|Publication number||US5785201 A|
|Application number||US 08/643,236|
|Publication date||Jul 28, 1998|
|Filing date||May 2, 1996|
|Priority date||May 2, 1996|
|Publication number||08643236, 643236, US 5785201 A, US 5785201A, US-A-5785201, US5785201 A, US5785201A|
|Inventors||Paul G. Bordner, Richard P. Brandt|
|Original Assignee||Container Accessories, Inc.|
|Export Citation||BiBTeX, EndNote, RefMan|
|Patent Citations (16), Non-Patent Citations (2), Referenced by (45), Classifications (30), Legal Events (8)|
|External Links: USPTO, USPTO Assignment, Espacenet|
Cylindrical containers intended for retaining chemicals, industrial materials, and the like, when configured in larger, drum sizes generally are structured either of a metal such as steel or, particularly in North America, of a fiber material. Such fiber drums are formed having a metal chime and a replaceable lid which typically is retained in position by a split ring clamp. Other regions of the globe, particularly Europe and the Far East, form such non-metallic varieties of drums of a plastic rather than fibrous material. With the rapid globalization of commerce, a trend toward a somewhat universal use of plastic material for fabricating drums and associated lids has been observed. In this regard, there are ecological advantages associated with such uses of plastic, the material forming the drums and lids, for the most part, being recoverable. International standards also are developing which may supplant national standards for the performance of these drums. From a national standpoint, the United States Department of Transportation (DOT), Research and Special Programs Administration, promulgate specifications for drum performance. See generally 49 CFR Ch. (Oct. 1, 1988 Ed.), Sec. 178.244-2. Standards also have been promulgated by the United Nations organization. DOT standards typically call for drop tests wherein the drums are filled with dry, finely powdered material to an authorized net weight and closed with a lid. Depending upon the standards involved, the containers then are called upon to withstand a drop from varying heights and orientations onto a hard surface such as concrete. To pass such tests or standards, the drum and lid combinations must recover from such drops without rupture or leakage. One international test approach involves a similar drop test except that the drums are filled with water instead of powdered materials. Such tests also include a seal test wherein the drums are filled with water and up-ended to determine the presence of leakage.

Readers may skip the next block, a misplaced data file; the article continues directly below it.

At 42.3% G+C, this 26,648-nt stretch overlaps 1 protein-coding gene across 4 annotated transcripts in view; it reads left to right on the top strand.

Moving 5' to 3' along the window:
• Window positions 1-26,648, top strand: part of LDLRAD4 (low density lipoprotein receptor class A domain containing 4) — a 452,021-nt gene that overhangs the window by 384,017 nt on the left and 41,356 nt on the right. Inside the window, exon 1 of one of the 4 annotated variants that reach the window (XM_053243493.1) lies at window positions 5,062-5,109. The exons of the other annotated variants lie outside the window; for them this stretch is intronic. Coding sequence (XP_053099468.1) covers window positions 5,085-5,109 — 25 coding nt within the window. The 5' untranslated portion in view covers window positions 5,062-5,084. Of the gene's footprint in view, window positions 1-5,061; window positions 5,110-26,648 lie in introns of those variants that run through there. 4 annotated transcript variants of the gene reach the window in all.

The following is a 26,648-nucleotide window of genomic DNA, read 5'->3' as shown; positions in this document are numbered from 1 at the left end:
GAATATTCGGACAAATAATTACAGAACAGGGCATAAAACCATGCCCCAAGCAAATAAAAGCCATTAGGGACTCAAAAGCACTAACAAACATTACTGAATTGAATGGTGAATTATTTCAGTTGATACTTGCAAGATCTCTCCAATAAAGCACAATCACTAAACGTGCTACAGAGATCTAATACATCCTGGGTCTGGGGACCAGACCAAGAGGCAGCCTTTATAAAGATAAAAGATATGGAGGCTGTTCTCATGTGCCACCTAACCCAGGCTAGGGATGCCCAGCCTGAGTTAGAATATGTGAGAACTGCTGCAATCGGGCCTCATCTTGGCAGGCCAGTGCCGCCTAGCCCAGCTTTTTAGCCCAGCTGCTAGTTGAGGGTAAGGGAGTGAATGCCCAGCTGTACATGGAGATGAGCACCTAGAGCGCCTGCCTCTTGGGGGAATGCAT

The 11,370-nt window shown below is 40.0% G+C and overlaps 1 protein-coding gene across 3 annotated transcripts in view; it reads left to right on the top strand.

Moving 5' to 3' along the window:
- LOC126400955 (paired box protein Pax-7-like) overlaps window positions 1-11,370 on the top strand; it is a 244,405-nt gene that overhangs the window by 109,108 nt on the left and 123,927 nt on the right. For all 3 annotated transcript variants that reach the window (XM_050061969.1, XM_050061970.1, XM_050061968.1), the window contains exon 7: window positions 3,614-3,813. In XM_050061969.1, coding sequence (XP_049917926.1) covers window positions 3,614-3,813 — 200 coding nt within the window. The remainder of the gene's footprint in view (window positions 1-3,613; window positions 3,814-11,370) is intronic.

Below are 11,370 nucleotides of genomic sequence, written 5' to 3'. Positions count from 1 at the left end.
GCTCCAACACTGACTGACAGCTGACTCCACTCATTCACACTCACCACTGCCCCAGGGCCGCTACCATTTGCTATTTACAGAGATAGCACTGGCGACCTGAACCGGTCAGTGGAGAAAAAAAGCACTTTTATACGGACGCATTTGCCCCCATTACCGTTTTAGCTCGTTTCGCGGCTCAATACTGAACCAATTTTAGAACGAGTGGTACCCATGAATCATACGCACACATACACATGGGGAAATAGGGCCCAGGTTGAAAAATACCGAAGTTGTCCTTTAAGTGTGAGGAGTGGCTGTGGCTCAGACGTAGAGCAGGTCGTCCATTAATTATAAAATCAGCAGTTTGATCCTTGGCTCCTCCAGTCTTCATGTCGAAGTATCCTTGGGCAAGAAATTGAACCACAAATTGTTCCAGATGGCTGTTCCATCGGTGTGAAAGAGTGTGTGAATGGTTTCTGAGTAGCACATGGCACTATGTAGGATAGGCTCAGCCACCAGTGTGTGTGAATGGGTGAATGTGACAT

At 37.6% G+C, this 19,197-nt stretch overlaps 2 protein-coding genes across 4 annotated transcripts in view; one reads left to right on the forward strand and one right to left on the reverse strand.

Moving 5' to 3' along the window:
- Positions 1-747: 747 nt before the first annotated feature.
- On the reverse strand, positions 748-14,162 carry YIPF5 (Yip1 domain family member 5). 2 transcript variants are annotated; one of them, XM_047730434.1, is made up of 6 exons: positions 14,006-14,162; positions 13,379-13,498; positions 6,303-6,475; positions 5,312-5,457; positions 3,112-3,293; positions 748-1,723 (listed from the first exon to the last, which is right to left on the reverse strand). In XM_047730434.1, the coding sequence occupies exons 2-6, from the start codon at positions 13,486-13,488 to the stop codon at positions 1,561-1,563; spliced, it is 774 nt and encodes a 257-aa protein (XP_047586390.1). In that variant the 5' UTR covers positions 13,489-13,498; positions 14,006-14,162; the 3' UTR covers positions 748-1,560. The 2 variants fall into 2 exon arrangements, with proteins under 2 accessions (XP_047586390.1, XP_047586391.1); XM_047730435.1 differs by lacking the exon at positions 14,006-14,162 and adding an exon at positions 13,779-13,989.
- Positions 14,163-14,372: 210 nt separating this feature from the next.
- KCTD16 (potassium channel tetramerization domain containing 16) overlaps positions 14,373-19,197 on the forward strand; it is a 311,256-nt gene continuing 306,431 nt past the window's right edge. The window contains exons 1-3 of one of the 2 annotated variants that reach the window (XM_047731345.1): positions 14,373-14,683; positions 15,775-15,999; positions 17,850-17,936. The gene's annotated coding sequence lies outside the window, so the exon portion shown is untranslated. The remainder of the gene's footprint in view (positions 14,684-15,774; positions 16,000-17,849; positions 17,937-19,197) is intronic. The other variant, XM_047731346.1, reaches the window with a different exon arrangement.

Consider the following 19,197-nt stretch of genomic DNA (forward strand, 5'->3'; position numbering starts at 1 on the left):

Lids typically enclosing the drums are formed as stamped metal or plastic components which are secured over the rim-chime assemblies with metal split ring clamps having a channel or U-shaped cross section, the lower inwardly turned side or edge of which engages a rim or groove of the lid-drum interface and the upper side of which abuts over the lid top. An over-center lever generally is used to draw the ends of the split ring clamp structure together. For many packaging, transportation, and incinerator container applications, industrial users of such strucures have sought to avoid metal components such as lids and lid retainers including the split ring clamping device. These metal devices do not burn, are prone to corrode, or, importantly, to insert minute metallic contaminants with the material packaged within the containers. Plastic lids have been successfully developed, for example as described in U.S. Pat. No. 4,718,571, by Bordner and for some period of time, the development of corresponding plastic clamping rings which remain competitive in terms of cost and securement performance was an elusive objective for investigators, until Bordner, et al., evolved a successful all plastic polymeric two-piece split ring clamp. This clamp, which found success in conjunction with fiber type drums, is described in U.S. Pat. No. 5,129,537, issued Jul. 14, 1992, and entitled "Two-Piece Polymeric Lid Clamping Ring".